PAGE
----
Farmer Looking to Grow at Penn State

The Sherman Oaks (Calif.) Notre Dame safety committed to the Nittany Lions Saturday. Find out why inside.

Koa Farmer received an unexpected reaction when he informed Penn State coach James Franklin and the Nittany Lion staff he was committing during an official visit over the weekend. They mobbed in him celebration, and the California safety knew he had made the right decision.

"It feels awesome," Farmer said from California Monday. "It's a blessing, and I'm a blessed kid. That's all I can say. I just felt like Penn State was the place I wanted to be for the next few years of my life. I want to be with the coaches; they're a good group.

"They're big motivators, have a lot of energy, and I just felt like they're going to be the people that would take me to the next level."

A product of Sherman Oaks Notre Dame, the 6-foot-1, 200-pound three-star finished his senior season with 62 tackles, four interceptions and three forced fumbles while racking up nearly 1,000 yards on offense. He chose the Lions over nine other offers, including Wisconsin, Vanderbilt and California, where he had been previously committed.

Farmer didn't rule out a trip to Wisconsin next week, just days before National Signing Day Feb. 5, saying he had to discuss it with his parents. But he was already talking about playing under new Nittany Lion defensive coordinator Bob Shoop.

"I know Coach Shoop wants me to play safety, but I'm big enough to play outside linebacker, so I'm pretty sure I'll play that STAR back, too," Farmer said. "I think I'm built like a linebacker but fast like a defensive back, so I think I have a big range and I'm fast for a safety.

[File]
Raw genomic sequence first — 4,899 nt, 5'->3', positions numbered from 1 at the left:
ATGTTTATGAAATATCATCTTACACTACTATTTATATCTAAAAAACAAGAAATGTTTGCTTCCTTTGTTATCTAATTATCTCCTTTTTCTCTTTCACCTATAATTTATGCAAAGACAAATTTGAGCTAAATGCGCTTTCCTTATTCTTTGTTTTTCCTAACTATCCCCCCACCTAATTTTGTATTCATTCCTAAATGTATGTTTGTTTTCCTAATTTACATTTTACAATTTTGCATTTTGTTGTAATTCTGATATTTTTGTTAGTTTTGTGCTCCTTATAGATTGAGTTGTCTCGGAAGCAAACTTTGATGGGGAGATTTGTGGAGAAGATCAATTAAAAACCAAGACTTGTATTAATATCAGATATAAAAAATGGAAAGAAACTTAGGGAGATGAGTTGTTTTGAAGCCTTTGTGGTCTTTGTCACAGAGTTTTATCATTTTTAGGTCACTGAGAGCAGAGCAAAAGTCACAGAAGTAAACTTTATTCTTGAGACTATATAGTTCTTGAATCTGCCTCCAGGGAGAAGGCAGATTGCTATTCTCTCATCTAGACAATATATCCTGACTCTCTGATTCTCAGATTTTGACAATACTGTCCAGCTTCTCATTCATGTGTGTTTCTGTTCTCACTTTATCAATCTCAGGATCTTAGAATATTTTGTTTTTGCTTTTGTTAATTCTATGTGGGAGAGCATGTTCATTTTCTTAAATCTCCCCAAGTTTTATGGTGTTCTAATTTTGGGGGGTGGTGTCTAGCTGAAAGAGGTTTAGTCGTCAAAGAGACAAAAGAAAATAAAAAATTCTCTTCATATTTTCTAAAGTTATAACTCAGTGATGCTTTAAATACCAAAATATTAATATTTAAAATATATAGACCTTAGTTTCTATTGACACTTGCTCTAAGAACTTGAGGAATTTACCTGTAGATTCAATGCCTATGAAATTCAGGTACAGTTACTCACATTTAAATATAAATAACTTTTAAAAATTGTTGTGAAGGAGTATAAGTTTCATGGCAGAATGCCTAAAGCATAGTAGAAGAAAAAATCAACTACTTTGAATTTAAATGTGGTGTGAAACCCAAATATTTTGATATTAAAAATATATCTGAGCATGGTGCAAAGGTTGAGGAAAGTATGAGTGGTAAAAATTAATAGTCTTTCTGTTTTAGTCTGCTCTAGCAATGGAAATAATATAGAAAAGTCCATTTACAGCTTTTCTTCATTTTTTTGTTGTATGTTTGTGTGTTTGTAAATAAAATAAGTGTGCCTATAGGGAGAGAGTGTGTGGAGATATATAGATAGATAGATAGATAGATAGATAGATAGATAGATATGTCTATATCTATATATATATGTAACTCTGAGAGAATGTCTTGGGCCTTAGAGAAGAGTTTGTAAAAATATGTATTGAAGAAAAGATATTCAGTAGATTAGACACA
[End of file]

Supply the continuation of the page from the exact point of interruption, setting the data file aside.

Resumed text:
"I would say I'm fast, strong and put my team before myself. I come from Notre Dame, and we're used to always being called the underdog, so I'm always looking to prove people wrong. I just want to win; whatever I have to do to be 10-0, 16-0, or whatever it might be."

The senior said he was sold on the Lions by both the town of State College and a presentation from Franklin Saturday that showed him what the program could offer.

"I've never seen snow come from the sky before, so that was a good experience," Farmer said. "I can just tell the campus in the spring will be beautiful, and it's actually like they're own city. It's a college town, so there's no NFL team or anything else.

"[Franklin's presentation] got me so hyped; I wanted to play at the moment. He was talking about how our program is going to be off the chain, and how we're going to be unrivaled, because we're not going to have a rival team because no one will mess with us."

Official visitors also took in a few moments of a Penn State hockey game at Pegula Ice Arena, and Farmer said he was impressed that people not only recognized him, but knew he committed by the time he got there. The safety will major in pathology, and was intrigued to learn that the university can offer him an education path that allows him to start in forensic sciences and criminology, which will ultimately set him up to obtain a doctoral degree down the road in his desired field.

The plan is to reach goals in that field while reaching goals on the gridiron. And as much as anything will help him get there, Shoop, who doubles as the safeties coach, will be a big part of it, too.

"He's like my father there," Farmer said. "I can tell he's a great coach, and I know he's going to take me to the next level. His football IQ is ridiculous, and the knowledge he has in his defense and trying to do different things is incredible.

"He's going to tell me what's good and bad, and help me build my character on and off the field."

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